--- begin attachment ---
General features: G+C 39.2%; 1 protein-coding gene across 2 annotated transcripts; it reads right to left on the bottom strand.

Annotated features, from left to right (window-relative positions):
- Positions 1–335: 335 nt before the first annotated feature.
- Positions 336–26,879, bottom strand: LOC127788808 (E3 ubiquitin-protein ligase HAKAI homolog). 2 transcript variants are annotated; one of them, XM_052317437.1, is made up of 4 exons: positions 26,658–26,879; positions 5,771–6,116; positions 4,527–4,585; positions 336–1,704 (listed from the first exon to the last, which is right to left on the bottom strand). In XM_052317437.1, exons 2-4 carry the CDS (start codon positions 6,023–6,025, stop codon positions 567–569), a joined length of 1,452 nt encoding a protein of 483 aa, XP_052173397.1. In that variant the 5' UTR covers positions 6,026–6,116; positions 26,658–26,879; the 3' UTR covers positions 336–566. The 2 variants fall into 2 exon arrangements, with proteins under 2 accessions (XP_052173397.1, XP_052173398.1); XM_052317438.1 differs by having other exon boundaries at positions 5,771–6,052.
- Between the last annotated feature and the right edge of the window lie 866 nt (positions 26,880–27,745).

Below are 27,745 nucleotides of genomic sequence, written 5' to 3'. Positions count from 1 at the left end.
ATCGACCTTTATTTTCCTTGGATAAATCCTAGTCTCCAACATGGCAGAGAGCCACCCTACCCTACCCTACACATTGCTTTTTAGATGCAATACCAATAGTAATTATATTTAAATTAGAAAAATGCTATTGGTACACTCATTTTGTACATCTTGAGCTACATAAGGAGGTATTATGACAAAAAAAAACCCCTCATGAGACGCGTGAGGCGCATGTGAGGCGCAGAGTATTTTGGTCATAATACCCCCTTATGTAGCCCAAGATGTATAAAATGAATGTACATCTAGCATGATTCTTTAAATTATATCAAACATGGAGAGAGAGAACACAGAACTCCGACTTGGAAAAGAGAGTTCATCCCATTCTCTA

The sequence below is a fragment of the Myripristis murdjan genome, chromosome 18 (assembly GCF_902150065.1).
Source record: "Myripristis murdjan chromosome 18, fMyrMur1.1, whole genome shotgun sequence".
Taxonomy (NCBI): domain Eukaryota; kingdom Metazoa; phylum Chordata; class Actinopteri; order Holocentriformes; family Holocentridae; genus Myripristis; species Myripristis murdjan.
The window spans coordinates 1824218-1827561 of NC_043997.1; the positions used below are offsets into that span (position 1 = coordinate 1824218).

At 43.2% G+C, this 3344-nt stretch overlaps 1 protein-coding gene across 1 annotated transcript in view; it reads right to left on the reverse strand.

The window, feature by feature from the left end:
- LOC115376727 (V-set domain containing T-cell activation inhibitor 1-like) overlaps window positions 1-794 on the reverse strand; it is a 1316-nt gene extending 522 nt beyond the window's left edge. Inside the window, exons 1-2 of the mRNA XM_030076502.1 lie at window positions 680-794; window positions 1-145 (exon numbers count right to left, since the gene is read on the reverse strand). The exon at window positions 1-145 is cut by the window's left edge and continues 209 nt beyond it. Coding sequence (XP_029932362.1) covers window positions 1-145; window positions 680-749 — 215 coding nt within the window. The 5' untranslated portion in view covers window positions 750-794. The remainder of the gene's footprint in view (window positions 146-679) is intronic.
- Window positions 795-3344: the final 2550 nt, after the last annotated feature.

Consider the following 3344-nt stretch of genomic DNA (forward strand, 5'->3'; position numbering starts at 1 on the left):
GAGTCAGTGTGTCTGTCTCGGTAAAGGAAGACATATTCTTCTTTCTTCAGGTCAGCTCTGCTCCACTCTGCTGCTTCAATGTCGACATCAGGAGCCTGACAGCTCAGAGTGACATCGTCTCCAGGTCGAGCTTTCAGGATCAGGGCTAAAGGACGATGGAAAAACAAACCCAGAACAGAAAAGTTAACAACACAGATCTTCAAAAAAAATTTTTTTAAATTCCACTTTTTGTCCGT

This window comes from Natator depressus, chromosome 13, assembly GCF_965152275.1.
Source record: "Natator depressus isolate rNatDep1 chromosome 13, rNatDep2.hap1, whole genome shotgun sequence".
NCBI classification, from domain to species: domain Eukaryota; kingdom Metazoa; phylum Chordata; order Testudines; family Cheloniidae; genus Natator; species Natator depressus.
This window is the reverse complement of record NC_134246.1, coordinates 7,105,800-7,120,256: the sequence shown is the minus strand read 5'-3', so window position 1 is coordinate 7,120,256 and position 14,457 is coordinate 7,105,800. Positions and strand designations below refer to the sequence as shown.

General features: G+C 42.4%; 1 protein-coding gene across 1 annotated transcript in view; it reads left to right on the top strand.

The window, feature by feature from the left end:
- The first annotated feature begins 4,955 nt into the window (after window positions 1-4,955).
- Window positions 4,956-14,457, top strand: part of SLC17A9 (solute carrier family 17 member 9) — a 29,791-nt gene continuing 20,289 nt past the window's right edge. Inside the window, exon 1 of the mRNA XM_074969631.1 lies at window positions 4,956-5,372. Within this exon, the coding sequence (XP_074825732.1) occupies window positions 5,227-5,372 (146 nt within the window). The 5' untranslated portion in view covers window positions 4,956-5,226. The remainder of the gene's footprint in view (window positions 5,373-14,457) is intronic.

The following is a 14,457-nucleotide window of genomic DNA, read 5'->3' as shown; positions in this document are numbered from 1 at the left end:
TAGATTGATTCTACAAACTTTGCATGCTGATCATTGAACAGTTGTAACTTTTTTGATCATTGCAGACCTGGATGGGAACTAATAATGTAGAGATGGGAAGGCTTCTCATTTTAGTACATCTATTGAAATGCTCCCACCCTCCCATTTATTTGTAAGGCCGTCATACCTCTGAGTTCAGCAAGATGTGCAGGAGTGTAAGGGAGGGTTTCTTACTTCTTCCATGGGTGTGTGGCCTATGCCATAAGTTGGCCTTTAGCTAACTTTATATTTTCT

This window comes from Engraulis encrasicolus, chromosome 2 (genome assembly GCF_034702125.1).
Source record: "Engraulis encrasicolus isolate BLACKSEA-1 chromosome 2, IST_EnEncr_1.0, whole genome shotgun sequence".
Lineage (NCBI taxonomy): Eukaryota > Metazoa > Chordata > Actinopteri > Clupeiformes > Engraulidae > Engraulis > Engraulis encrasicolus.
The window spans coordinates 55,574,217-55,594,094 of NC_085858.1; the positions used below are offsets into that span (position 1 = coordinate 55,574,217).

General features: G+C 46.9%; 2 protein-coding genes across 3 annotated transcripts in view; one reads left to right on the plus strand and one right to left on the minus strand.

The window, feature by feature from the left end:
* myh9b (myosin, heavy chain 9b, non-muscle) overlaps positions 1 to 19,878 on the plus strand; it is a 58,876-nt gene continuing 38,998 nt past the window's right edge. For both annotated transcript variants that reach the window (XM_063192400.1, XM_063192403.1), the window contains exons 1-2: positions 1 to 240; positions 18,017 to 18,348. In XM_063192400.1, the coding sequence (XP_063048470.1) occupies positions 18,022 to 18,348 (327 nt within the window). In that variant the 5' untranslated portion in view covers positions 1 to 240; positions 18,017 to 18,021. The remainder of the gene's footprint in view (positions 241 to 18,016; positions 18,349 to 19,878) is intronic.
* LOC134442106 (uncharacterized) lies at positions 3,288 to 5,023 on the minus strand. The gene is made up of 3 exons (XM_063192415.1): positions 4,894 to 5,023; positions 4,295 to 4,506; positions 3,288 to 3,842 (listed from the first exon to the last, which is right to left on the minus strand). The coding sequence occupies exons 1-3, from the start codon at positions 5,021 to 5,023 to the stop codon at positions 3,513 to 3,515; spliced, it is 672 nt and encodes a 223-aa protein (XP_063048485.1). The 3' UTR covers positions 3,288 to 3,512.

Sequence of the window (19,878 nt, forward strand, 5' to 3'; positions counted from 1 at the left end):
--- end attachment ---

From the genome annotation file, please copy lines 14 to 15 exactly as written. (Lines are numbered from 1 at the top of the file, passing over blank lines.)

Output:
- LOC115376727 (V-set domain containing T-cell activation inhibitor 1-like) overlaps window positions 1-794 on the reverse strand; it is a 1316-nt gene extending 522 nt beyond the window's left edge. Inside the window, exons 1-2 of the mRNA XM_030076502.1 lie at window positions 680-794; window positions 1-145 (exon numbers count right to left, since the gene is read on the reverse strand). The exon at window positions 1-145 is cut by the window's left edge and continues 209 nt beyond it. Coding sequence (XP_029932362.1) covers window positions 1-145; window positions 680-749 — 215 coding nt within the window. The 5' untranslated portion in view covers window positions 750-794. The remainder of the gene's footprint in view (window positions 146-679) is intronic.
- Window positions 795-3344: the final 2550 nt, after the last annotated feature.